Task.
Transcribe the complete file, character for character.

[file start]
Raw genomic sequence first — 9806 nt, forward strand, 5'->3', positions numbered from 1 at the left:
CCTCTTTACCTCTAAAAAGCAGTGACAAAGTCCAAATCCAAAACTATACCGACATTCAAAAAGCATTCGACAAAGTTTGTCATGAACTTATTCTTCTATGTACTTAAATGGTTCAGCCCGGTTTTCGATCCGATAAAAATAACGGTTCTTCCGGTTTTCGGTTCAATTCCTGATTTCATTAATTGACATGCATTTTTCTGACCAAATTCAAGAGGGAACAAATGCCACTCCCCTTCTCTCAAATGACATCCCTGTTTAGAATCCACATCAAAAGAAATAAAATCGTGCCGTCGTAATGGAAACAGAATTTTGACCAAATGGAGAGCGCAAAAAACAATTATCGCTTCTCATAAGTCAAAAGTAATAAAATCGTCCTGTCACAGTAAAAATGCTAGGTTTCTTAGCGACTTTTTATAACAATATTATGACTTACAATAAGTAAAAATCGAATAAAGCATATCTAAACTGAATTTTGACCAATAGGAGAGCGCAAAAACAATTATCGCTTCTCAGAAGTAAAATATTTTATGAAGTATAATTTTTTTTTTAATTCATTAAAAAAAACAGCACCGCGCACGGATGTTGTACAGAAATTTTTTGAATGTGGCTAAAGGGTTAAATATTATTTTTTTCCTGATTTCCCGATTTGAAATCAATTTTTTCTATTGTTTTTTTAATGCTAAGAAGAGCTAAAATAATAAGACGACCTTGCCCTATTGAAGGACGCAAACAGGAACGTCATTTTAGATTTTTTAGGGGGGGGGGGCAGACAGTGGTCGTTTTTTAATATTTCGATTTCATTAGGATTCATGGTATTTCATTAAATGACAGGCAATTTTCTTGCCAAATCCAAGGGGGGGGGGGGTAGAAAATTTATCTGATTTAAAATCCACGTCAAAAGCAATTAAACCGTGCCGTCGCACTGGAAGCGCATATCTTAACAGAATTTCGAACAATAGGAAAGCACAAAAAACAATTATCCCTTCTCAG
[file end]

Raw genomic sequence first — 9806 nt, forward strand, 5'->3', positions numbered from 1 at the left:
CCTCTTTACCTCTAAAAAGCAGTGACAAAGTCCAAATCCAAAACTATACCGACATTCAAAAAGCATTCGACAAAGTTTGTCATGAACTTATTCTTCTATGTACTTAAATGGTTCAGCCCGGTTTTCGATCCGATAAAAATAACGGTTCTTCCGGTTTTCGGTTCAATTCCTGATTTCATTAATTGACATGCATTTTTCTGACCAAATTCAAGAGGGAACAAATGCCACTCCCCTTCTCTCAAATGACATCCCTGTTTAGAATCCACATCAAAAGAAATAAAATCGTGCCGTCGTAATGGAAACAGAATTTTGACCAAATGGAGAGCGCAAAAAACAATTATCGCTTCTCATAAGTCAAAAGTAATAAAATCGTCCTGTCACAGTAAAAATGCTAGGTTTCTTAGCGACTTTTTATAACAATATTATGACTTACAATAAGTAAAAATCGAATAAAGCATATCTAAACTGAATTTTGACCAATAGGAGAGCGCAAAAACAATTATCGCTTCTCAGAAGTAAAATATTTTATGAAGTATAATTTTTTTTTTAATTCATTAAAAAAAACAGCACCGCGCACGGATGTTGTACAGAAATTTTTTGAATGTGGCTAAAGGGTTAAATATTATTTTTTTCCTGATTTCCCGATTTGAAATCAATTTTTTCTATTGTTTTTTTAATGCTAAGAAGAGCTAAAATAATAAGACGACCTTGCCCTATTGAAGGACGCAAACAGGAACGTCATTTTAGATTTTTTAGGGGGGGGGGGCAGACAGTGGTCGTTTTTTAATATTTCGATTTCATTAGGATTCATGGTATTTCATTAAATGACAGGCAATTTTCTTGCCAAATCCAAGGGGGGGGGGGGTAGAAAATTTATCTGATTTAAAATCCACGTCAAAAGCAATTAAACCGTGCCGTCGCACTGGAAGCGCATATCTTAACAGAATTTCGAACAATAGGAAAGCACAAAAAACAATTATCCCTTCTCAG